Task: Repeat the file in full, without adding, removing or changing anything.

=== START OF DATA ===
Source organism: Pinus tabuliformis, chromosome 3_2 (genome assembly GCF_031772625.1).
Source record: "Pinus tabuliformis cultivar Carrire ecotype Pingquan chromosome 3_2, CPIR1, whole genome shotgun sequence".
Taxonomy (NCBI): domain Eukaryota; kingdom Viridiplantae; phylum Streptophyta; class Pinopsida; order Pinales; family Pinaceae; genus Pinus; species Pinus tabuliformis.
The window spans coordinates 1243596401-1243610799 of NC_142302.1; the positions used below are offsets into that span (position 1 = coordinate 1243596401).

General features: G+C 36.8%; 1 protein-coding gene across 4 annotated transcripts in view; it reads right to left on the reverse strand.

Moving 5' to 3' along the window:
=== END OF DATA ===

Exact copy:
Source organism: Pinus tabuliformis, chromosome 3_2 (genome assembly GCF_031772625.1).
Source record: "Pinus tabuliformis cultivar Carrire ecotype Pingquan chromosome 3_2, CPIR1, whole genome shotgun sequence".
Taxonomy (NCBI): domain Eukaryota; kingdom Viridiplantae; phylum Streptophyta; class Pinopsida; order Pinales; family Pinaceae; genus Pinus; species Pinus tabuliformis.
The window spans coordinates 1243596401-1243610799 of NC_142302.1; the positions used below are offsets into that span (position 1 = coordinate 1243596401).

General features: G+C 36.8%; 1 protein-coding gene across 4 annotated transcripts in view; it reads right to left on the reverse strand.

Moving 5' to 3' along the window: